Cella Energy Ltd scoop Shell Springboard 2011 title with hydrogen storage technology

(Nanowerk News) Cella Energy was named the national winner for the Shell Springboard Awards 2011, for developing a technology which allows hydrogen to be stored in a cheap, practical way, bringing the prospect of hydrogen fuelled cars one step closer to reality.
Cella Energy's invention uses nanotechnology to store hydrogen safely in tiny micro-beads (smaller than a grain of sand) which then release hydrogen when heated, producing energy which can fuel cars, lorries, ships or planes. Storing hydrogen in this way means that it can be safely transported in micro-bead form opening the door to it being available at petrol stations for consumers.
Atahl Nathanson, Stephen Voller and Dr Arthur Lovell (Cella Energy Ltd) and James Smith (Chairman, Shell UK)
L to R: Atahl Nathanson, Stephen Voller and Dr Arthur Lovell (Cella Energy Ltd) and James Smith (Chairman, Shell UK)
The hydrogen micro-bead technology is compatible with standard combustion engines and can either be used as an additive to conventional fuels where it would reduce carbon emissions, or on its own to make hydrogen gas creating zero-carbon vehicles.
Cella Energy received their award at a ceremony held at the Royal Society of Science in London. Their invention impressed a panel of judges which included leading climate change expert Lord Oxburgh, UK Low Carbon Business Advisor Professor Julia King and Greenpeace Chief Scientist Doug Parr.
Stephen Voller from Cella Energy said:
"Being named the overall Shell Springboard winner for 2011 is a great boost for Cella Energy which will give us real credibility in the eyes of customers and potential investors alike. The £40,000 will enable us to scale up our technology to an industrial scale in order to help us realise our ambition of providing a safe, zero-carbon hydrogen fuel which can be used to power the transport industry and dramatically cut carbon emissions.
James Smith, Chairman of Shell UK, said:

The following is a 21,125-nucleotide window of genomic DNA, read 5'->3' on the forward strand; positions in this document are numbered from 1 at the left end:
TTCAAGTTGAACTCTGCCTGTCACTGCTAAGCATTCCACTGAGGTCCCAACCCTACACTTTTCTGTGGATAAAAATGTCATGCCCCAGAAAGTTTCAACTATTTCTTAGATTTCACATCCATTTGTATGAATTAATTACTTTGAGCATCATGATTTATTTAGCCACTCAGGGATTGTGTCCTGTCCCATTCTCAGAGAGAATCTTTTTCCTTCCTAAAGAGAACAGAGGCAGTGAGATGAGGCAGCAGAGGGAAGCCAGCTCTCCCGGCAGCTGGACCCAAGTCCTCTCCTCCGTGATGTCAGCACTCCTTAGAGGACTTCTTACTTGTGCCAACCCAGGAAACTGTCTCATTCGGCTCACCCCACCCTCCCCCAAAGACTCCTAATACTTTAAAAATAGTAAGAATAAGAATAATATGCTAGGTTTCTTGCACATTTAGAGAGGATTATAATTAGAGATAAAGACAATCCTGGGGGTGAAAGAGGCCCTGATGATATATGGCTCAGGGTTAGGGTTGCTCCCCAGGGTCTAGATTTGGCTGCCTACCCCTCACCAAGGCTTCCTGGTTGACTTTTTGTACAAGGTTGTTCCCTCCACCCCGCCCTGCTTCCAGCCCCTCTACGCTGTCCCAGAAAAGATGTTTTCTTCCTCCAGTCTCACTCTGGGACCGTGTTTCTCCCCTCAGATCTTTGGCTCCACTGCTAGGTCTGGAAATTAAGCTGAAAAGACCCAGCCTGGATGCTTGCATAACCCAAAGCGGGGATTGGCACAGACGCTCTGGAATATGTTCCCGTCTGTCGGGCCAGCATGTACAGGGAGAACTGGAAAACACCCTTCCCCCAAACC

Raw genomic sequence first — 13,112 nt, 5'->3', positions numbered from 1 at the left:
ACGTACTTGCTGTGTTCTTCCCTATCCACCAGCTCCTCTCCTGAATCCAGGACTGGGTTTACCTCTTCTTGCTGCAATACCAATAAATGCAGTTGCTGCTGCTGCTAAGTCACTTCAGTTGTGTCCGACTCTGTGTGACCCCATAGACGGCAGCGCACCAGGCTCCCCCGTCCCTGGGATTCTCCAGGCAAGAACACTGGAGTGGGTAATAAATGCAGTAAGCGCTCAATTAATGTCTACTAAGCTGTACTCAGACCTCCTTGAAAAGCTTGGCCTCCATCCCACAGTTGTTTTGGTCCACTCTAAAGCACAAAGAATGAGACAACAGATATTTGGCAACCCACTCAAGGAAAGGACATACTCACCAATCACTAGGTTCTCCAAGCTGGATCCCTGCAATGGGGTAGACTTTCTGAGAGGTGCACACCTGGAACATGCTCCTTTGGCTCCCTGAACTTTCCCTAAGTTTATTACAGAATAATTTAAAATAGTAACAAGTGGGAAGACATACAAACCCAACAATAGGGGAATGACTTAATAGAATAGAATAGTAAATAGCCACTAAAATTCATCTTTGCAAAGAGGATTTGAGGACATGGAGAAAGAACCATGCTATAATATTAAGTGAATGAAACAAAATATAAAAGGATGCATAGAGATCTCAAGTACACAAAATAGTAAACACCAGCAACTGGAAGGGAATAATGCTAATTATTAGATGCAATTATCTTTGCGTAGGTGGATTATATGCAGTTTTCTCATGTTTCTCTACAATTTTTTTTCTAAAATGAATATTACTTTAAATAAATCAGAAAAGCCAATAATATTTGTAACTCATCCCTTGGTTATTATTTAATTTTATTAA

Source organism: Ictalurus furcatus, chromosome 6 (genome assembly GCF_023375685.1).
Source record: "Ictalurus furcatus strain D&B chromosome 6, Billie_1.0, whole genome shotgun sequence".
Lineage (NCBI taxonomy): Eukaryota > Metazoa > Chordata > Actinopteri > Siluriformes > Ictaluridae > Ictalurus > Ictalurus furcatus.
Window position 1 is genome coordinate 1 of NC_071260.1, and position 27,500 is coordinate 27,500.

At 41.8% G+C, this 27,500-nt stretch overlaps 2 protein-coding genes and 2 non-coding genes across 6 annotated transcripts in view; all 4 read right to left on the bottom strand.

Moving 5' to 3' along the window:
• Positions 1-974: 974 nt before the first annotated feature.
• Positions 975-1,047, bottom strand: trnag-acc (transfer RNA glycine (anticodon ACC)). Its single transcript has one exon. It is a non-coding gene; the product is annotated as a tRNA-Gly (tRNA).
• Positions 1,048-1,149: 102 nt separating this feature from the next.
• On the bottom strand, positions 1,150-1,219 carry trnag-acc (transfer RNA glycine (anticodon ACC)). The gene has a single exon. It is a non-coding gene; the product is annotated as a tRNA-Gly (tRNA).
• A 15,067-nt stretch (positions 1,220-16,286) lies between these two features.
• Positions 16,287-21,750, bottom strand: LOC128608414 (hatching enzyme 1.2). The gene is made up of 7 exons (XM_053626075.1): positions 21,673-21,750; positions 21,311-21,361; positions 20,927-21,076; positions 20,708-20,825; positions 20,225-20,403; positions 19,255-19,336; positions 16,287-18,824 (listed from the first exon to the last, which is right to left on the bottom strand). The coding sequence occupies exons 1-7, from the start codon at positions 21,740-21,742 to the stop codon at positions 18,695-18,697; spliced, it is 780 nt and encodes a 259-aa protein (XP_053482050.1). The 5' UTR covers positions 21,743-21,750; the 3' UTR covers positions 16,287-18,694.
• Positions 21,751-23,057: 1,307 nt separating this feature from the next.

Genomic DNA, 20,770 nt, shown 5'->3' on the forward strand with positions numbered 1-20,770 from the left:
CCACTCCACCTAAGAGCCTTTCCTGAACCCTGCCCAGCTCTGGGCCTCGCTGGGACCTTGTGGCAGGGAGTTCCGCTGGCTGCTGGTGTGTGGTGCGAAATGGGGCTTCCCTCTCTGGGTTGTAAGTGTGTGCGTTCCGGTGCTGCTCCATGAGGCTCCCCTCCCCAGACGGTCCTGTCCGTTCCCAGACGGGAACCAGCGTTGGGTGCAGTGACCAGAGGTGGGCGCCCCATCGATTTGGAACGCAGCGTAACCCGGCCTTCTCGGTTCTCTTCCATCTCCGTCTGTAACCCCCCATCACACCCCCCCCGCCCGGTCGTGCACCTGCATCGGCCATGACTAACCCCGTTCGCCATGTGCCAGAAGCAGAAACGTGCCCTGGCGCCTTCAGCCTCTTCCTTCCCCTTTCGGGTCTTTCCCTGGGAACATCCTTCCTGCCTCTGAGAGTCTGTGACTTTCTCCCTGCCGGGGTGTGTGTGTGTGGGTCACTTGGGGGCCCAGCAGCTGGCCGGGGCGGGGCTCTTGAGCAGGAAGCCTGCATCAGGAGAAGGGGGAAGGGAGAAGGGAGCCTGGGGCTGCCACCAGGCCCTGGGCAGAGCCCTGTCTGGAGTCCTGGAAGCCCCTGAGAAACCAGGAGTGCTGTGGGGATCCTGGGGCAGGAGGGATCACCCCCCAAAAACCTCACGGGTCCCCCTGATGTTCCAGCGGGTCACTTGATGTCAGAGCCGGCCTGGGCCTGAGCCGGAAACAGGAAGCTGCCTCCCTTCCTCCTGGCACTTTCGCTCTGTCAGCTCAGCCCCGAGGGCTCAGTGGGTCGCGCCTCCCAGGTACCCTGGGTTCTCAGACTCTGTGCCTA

"Over the last six years, Shell Springboard has supported over fifty small businesses that have new ideas for products and services to tackle climate change. They have received no-strings-attached financial awards totalling £2 million. It's great to these businesses still coming through even in these tough times. Congratulations and best wishes for success to Cella Energy."
Vphase plc was named as the Shell Springboard runner up 2011 for its product which lowers and regulates household voltage use allowing customers to immediately cut their energy costs without changing their energy supplier or lifestyle.
The Vphase product reduces and manages the voltage coming into people's homes, to ensure most electrical appliances use less electricity and cost less to run, in turn lowering carbon emissions. This reduction of domestic voltage can lead to a decrease in household electricity bills of between six to twelve per cent.
The three other finalists competing last night were:
  • Ashwoods Automotive Ltd, which has designed a product that regulates and lengthens the lifespan of electric car batteries, which can cost up to £50,000 each
  • Cambridge Carbon Capture, which has created technology that captures and stores CO2 from the atmosphere. The product also produces CO2 free electricity in addition to carbonate which can be sold to the building industry
  • Naked Energy Ltd, which has developed a solar panel which is able to generate both electricity and hot water in cool climates.
  • The global market for low carbon goods and services, which is already worth over £3 trillion, is expected to exceed £4.5 trillion by 2015, with the UK market the sixth largest in the world. Nearly 200 small businesses from across the UK entered the Shell Springboard awards this year.
    The 2010 Shell Springboard award winners, Hi Mag Solutions Ltd, used their award to hire a new production engineer, allowing them to develop and introduce new high quality solar powered products. The recognition of winning a Shell Springboard Award has helped Hi Mag Solutions attract investment interest drawn engineering talent to their business.
    Source: Shell Springboard